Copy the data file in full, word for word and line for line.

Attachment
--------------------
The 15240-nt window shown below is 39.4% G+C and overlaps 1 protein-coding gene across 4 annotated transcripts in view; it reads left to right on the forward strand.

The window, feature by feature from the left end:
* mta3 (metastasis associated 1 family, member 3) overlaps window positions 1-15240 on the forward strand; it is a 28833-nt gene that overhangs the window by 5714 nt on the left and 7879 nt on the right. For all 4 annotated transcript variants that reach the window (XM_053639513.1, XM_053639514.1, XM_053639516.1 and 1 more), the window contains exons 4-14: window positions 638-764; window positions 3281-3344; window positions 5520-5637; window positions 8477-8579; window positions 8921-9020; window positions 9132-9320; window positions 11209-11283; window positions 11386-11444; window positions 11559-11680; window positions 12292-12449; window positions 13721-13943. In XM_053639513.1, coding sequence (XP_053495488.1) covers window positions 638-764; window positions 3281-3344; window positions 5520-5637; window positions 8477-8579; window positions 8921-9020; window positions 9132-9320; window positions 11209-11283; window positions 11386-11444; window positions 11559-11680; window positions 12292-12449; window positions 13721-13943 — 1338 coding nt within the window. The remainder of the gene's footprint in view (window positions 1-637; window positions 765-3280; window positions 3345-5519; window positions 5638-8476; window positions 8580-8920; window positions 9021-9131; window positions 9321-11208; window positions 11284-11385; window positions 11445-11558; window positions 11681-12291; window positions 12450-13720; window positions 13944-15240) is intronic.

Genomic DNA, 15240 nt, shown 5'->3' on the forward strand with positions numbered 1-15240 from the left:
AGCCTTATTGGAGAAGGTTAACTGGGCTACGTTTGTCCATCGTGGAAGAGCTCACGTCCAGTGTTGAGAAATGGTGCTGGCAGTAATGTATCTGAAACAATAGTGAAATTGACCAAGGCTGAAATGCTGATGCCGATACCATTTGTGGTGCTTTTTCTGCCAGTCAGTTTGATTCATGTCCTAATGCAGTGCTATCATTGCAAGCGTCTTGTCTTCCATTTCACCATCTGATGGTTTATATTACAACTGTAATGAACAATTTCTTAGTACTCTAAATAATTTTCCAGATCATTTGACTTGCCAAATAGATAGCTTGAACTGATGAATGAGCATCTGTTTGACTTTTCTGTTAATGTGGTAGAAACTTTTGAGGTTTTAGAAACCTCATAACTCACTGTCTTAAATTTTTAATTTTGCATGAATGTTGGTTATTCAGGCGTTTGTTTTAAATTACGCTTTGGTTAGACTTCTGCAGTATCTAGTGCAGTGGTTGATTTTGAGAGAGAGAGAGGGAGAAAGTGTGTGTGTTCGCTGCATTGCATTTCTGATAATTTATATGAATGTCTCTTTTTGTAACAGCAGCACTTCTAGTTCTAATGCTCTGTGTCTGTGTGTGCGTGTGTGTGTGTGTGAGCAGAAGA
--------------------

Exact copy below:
The 15240-nt window shown below is 39.4% G+C and overlaps 1 protein-coding gene across 4 annotated transcripts in view; it reads left to right on the forward strand.

The window, feature by feature from the left end:
* mta3 (metastasis associated 1 family, member 3) overlaps window positions 1-15240 on the forward strand; it is a 28833-nt gene that overhangs the window by 5714 nt on the left and 7879 nt on the right. For all 4 annotated transcript variants that reach the window (XM_053639513.1, XM_053639514.1, XM_053639516.1 and 1 more), the window contains exons 4-14: window positions 638-764; window positions 3281-3344; window positions 5520-5637; window positions 8477-8579; window positions 8921-9020; window positions 9132-9320; window positions 11209-11283; window positions 11386-11444; window positions 11559-11680; window positions 12292-12449; window positions 13721-13943. In XM_053639513.1, coding sequence (XP_053495488.1) covers window positions 638-764; window positions 3281-3344; window positions 5520-5637; window positions 8477-8579; window positions 8921-9020; window positions 9132-9320; window positions 11209-11283; window positions 11386-11444; window positions 11559-11680; window positions 12292-12449; window positions 13721-13943 — 1338 coding nt within the window. The remainder of the gene's footprint in view (window positions 1-637; window positions 765-3280; window positions 3345-5519; window positions 5638-8476; window positions 8580-8920; window positions 9021-9131; window positions 9321-11208; window positions 11284-11385; window positions 11445-11558; window positions 11681-12291; window positions 12450-13720; window positions 13944-15240) is intronic.

Genomic DNA, 15240 nt, shown 5'->3' on the forward strand with positions numbered 1-15240 from the left:
AGCCTTATTGGAGAAGGTTAACTGGGCTACGTTTGTCCATCGTGGAAGAGCTCACGTCCAGTGTTGAGAAATGGTGCTGGCAGTAATGTATCTGAAACAATAGTGAAATTGACCAAGGCTGAAATGCTGATGCCGATACCATTTGTGGTGCTTTTTCTGCCAGTCAGTTTGATTCATGTCCTAATGCAGTGCTATCATTGCAAGCGTCTTGTCTTCCATTTCACCATCTGATGGTTTATATTACAACTGTAATGAACAATTTCTTAGTACTCTAAATAATTTTCCAGATCATTTGACTTGCCAAATAGATAGCTTGAACTGATGAATGAGCATCTGTTTGACTTTTCTGTTAATGTGGTAGAAACTTTTGAGGTTTTAGAAACCTCATAACTCACTGTCTTAAATTTTTAATTTTGCATGAATGTTGGTTATTCAGGCGTTTGTTTTAAATTACGCTTTGGTTAGACTTCTGCAGTATCTAGTGCAGTGGTTGATTTTGAGAGAGAGAGAGGGAGAAAGTGTGTGTGTTCGCTGCATTGCATTTCTGATAATTTATATGAATGTCTCTTTTTGTAACAGCAGCACTTCTAGTTCTAATGCTCTGTGTCTGTGTGTGCGTGTGTGTGTGTGTGAGCAGAAGA